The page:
Tuesday, April 26, 2011

A lesson in employee satisfaction

People are the most important resource we have at SKAGEN and it is therefore very gratifying that they are also very happy in their jobs. The workplace is demanding, but unique, and expertise and knowledge are important in all aspects of the organization”.
Mette Helgevold Årstad, SKAGEN Human Resources manager

Why you wonder, am I quoting a human resources manager and her views about the company she works for? It is because the company she works for is not just any company, it is a mutual funds company founded in 1993, and it was recently voted one of the top ten places to work in Norway by the Great Place to Work Institute. They surveyed 12,000 employees from 136 companies and SKAGEN FUNDS came in as #9 out of 68 companies with 50-250 employees. Impressive, if you ask me, but I’ve heard this before about the company. And it makes me wonder how they do it. How do they achieve employee satisfaction? Could it be the bonuses that they hand out at Christmas time to all employees, from high-level managers to secretaries? What is their secret? Whatever it is, I want to bottle it and share it with my (public sector) workplace, because at present it’s on the opposite end of the scale in terms of employee satisfaction, unfortunately. And I know a lot of the skeptics will tell me that SKAGEN is a private company and that things are done differently there. So what? Why can’t the public sector adopt other things from the private sector besides the goal of making money? Why can’t they learn from the private sector how to treat employees well?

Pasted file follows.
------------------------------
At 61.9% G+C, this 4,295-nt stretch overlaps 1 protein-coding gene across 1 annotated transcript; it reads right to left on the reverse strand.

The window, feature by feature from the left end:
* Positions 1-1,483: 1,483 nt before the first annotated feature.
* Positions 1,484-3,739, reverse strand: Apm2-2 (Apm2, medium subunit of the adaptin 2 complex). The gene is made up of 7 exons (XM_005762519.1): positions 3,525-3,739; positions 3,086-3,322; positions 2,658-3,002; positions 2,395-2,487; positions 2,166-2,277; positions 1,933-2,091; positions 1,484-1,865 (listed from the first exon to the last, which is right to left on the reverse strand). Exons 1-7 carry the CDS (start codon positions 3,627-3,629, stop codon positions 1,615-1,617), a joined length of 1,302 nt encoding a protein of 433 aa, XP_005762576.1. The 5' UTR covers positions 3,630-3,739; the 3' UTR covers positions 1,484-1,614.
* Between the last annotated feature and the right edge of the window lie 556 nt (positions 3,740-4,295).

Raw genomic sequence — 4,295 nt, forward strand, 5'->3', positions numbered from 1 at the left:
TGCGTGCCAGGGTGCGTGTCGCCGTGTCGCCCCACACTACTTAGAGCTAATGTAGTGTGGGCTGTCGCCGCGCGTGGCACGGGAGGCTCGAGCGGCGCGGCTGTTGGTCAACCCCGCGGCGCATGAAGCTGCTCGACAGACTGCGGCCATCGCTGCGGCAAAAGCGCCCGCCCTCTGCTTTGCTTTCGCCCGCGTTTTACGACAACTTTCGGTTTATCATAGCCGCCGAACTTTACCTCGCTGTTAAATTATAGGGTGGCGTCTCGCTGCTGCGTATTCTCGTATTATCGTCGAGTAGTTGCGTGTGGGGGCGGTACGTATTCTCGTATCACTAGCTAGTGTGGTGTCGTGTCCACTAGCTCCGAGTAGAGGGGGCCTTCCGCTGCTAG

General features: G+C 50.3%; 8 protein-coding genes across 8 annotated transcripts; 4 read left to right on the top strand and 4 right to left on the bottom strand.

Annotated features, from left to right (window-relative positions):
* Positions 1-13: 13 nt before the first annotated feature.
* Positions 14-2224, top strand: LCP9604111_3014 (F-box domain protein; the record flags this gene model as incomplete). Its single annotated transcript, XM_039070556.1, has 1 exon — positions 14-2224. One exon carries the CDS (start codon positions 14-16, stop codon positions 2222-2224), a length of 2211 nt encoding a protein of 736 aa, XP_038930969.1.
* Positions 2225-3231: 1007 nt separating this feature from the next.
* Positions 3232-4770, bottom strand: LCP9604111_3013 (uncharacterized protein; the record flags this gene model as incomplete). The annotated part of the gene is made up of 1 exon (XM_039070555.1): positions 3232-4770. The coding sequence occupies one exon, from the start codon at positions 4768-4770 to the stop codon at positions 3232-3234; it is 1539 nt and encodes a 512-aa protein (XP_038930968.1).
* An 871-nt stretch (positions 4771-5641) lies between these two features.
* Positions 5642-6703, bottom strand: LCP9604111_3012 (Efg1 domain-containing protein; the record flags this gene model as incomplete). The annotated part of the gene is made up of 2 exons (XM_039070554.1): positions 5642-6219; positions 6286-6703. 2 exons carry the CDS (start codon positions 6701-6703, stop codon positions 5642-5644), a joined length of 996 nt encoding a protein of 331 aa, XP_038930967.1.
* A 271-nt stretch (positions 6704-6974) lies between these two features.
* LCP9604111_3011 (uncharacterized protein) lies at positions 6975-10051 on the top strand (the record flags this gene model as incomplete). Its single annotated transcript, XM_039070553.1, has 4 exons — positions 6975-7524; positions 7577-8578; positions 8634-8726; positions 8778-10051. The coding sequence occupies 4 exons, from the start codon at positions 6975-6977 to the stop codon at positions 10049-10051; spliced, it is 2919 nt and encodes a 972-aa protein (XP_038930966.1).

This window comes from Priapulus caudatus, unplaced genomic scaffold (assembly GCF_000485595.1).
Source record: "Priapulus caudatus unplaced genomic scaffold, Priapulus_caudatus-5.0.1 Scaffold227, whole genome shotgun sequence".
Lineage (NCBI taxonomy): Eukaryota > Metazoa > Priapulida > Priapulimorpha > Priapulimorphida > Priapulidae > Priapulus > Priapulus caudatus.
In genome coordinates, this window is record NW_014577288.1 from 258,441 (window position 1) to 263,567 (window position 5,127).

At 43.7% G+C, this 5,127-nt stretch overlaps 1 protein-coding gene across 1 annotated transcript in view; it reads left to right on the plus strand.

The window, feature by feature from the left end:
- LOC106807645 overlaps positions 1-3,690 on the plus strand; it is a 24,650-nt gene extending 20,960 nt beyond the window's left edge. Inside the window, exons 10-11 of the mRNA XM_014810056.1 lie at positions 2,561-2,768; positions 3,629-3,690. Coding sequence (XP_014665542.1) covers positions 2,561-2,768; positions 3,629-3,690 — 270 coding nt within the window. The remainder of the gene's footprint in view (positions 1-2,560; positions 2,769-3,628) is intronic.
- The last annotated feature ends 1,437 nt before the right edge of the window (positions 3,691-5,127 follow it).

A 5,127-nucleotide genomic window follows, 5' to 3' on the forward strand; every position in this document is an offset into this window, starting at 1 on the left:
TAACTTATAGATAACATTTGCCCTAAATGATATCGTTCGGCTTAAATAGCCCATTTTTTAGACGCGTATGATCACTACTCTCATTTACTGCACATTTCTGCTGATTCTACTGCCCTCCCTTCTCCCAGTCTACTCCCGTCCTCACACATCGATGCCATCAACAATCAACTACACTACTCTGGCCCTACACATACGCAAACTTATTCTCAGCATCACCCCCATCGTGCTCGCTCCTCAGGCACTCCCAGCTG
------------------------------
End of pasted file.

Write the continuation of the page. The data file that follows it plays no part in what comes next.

Many people in this country have bought shares in mutual funds offered by SKAGEN; the company thus has a huge amount of money at its disposal for its national and global investments, and has done very well since its founding in 1993. They not only treat their employees well, they also treat their clients well. We recently attended the play ENRON courtesy of SKAGEN; they had a few hundred tickets that were made available on a first-come/first-served basis to attentive (answering an email ad) clients, and I just happened to be one of the lucky ones who got tickets when I saw the email advertising this. I like this idea of treating clients to a night out. The skeptics and the cynics I know were quick to add that the company can afford it and so on—that it’s just a drop in the financial bucket for them. I know this is true. But I ask--how many other companies are actually doing this for their clients? I appreciate the gesture. It’s not just the rich they’re courting; it’s the common man and woman. And I’m not naive; of course I know that they are looking for new clients. Again I say, so what—it’s their job and they do it well. They also offer seminars and courses, for example, on pensions and pension reform, saving for retirement, and so forth. I recently attended an evening seminar for women only which was very interesting, particularly the lecture about pensions, retirement, and early retirement. The seminar was free and during the break, the company provided tapas, dessert, fruit and wine. So again I say, if this is how they can treat their clients—by sharing a little of the wealth, then it’s not surprising that they also ‘share the wealth’ with their employees. Not too difficult to achieve employee satisfaction that way—by rewarding your employees for their hard work. But not only that, it seems to be an interesting place to work, even though it’s a high-pressure environment. SKAGEN seems to function well as a company and other companies could learn from them how to treat their employees. I’m not just talking about handing out bonuses at Christmas time; I’m talking about creating a work environment that appreciates and cares about its employees, at least from my vantage point. I’m talking about leadership that listens to and ‘sees’ its employees and likes them. There’s a lot right with this picture.

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